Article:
Songs to Soothe the Soul
Virginia Smith spent the last months of her life sitting expressionless in her bed or on her sofa.
But when members of the Doylestown Comfort Choir went to her Northampton home one evening to sing to her, daughter Sherry Smith said, “Her face just lit up and glowed. She smiled. She actually tried to sing along with some of the songs.”
Virginia Smith, who died in January at the age of 90, had always loved music and sang with various choirs throughout her life.
Smith doesn’t know what kind of memories the songs brought up for her mother, but she knows the “sing” buoyed her mother’s spirits for that day. “Music kind of revived her,” her daughter said.
That was just what the Comfort Choir had hoped to do.
Choir members believe that music can comfort and heal the soul, and they sing at the bedside (or chairside) of the elderly and inﬁrm.
“I ﬁnd and, actually, research shows, that music can be so soothing,” said Betsy Payn, one of the organizers of the choir. “It can reduce stress and pain levels. It’s one more way to reach people. If we’re singing to somebody who truly might be on the threshold of passing, we’re hoping we’re reaching them.”
Payn said she also believes music brings comfort to family members.
Payn, Ginny Reilly and Yvonne Lorenz, all of Doylestown Township, started the Doylestown Comfort Choir early in 2010. Reilly had read a magazine article about a woman in California who started an organization there called the Threshold Choir.
The Threshold Choir sings for people who are at turning points in life — in comas, recovering from comas or dying — to help calm and comfort their spirit through the transition.
Reilly wanted to start something similar to the Threshold Choir and asked Payn, who is the hospice liaison for Doylestown Hospital, to help her get started. Reilly had sung with Lorenz in a choir in the past and asked her to help direct the Comfort Choir. She also reached out to other women she had sung with over the years, and almost 30 women said they’d love to join the group.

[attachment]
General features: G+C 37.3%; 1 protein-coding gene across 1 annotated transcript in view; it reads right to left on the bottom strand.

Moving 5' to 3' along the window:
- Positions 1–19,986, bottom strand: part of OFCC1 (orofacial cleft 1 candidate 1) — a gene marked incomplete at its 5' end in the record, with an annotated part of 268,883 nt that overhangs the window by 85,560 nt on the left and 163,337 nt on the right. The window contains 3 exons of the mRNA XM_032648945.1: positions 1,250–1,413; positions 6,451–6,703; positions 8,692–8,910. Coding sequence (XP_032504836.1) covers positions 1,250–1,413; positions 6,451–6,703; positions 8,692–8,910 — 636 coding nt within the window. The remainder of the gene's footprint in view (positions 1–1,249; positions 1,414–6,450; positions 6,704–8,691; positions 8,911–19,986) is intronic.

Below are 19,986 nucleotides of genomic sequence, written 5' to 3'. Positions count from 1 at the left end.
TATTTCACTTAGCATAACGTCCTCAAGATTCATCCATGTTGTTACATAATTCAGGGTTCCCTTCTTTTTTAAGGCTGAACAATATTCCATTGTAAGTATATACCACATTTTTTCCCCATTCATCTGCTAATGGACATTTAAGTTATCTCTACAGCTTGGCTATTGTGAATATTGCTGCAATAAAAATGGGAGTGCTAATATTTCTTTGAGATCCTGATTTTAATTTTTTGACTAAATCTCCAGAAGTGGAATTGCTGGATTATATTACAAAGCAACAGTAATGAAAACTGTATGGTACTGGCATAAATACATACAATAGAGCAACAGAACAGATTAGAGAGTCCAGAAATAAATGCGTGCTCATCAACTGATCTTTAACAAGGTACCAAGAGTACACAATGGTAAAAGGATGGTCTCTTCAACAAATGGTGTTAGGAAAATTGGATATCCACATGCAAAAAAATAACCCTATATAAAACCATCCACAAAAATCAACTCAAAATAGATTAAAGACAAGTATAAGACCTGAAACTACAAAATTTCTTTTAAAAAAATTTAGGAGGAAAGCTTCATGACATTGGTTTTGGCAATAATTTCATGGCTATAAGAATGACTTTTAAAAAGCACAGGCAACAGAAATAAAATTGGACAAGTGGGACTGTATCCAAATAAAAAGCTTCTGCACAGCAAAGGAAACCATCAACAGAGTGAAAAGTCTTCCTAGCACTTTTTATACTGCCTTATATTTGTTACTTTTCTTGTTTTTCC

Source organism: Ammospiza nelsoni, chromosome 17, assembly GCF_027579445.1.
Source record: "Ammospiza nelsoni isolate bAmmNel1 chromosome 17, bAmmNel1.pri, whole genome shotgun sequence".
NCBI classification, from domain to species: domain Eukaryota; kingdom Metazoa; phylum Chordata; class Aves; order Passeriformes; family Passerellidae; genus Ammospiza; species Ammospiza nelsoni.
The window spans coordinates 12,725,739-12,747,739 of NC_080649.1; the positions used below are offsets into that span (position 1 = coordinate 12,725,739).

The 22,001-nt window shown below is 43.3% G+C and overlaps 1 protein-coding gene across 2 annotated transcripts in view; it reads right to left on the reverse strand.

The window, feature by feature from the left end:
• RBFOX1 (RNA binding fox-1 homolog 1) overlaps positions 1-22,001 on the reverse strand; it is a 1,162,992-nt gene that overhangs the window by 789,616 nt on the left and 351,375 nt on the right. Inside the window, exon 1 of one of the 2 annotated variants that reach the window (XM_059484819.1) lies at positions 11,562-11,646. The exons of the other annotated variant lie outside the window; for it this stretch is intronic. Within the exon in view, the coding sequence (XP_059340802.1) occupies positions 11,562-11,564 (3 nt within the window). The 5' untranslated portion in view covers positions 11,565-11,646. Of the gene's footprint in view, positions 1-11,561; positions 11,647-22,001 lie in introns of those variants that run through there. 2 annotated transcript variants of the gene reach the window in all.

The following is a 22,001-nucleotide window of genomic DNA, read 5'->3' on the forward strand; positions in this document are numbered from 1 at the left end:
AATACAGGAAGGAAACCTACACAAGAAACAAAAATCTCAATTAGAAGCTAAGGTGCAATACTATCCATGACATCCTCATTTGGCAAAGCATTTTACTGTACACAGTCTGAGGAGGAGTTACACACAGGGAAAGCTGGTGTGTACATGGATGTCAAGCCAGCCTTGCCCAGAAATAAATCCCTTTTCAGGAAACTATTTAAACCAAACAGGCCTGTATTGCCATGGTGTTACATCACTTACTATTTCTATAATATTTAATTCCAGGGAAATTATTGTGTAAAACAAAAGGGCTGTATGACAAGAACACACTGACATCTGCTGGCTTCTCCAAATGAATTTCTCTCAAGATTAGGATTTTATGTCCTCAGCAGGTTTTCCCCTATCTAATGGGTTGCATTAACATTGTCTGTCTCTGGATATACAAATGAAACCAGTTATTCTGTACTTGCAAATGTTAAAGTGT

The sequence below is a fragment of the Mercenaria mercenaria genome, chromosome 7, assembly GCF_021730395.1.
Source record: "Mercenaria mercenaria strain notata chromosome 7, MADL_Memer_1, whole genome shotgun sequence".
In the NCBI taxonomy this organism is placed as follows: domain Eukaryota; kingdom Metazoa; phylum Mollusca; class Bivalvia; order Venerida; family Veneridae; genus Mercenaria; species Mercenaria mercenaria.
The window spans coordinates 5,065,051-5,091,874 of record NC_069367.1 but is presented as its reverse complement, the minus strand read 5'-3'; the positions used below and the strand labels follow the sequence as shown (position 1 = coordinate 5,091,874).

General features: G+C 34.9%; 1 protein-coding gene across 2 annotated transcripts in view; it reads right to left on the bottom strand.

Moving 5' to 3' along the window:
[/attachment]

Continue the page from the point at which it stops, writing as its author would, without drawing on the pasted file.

Lorenz chose the music — songs such as “Amazing Grace” and “All Through the Night.” She said she and Reilly wanted to use songs that were “maybe familiar and some that were not familiar, but had comforting words about peace and love.”
The full choir met once a month to practice the music, and divided into smaller groups of six to visit hospice patients at Pine Run, Neshaminy Manor, Golden Living and Heritage Towers.”
What we found is you couldn’t just walk in there and sing to a hospice patient because the other patients would want to listen,” Payn said.
The choir started singing to other residents of the nursing homes. The residents then started making requests; they wanted to hear patriotic songs and songs from their youth.
So the choir expanded its repertoire and its mission.”
I think what we want to do is bring comfort to people,” Reilly said. “And we have seen it happen.”
The choir visited one woman who was very agitated and didn’t want to go to bed. The women sang a lullaby and the woman calmed down and went to sleep.
When the choir visited 97-year-old Josephine Craig at Pine Run skilled nursing center last week, Craig closed her eyes, let the choir’s song wash over her and relaxed. Another resident sat up in her chair with a big smile on her face and rocked back and forth as the choir sang to her.
The choir members then walked down the hall to the dining room, where they sang to a group of residents, some of whom sang along to “Jingle Bells” and other Christmas carols.
Many people sing along with the Christmas carols and songs from their youth, like the Pine Run residents and Virginia Smith did. Lorenz said, “They may not remember what they ate for breakfast or who visited them, but they do remember those words. It sparks some memory in them.”
The choir members love seeing how hospice patients and nursing home residents react to their songs.“
We get as much, if not more, out of the sings as the people we sing to,” Reilly said. “Most people in the group would describe it as a blessing.”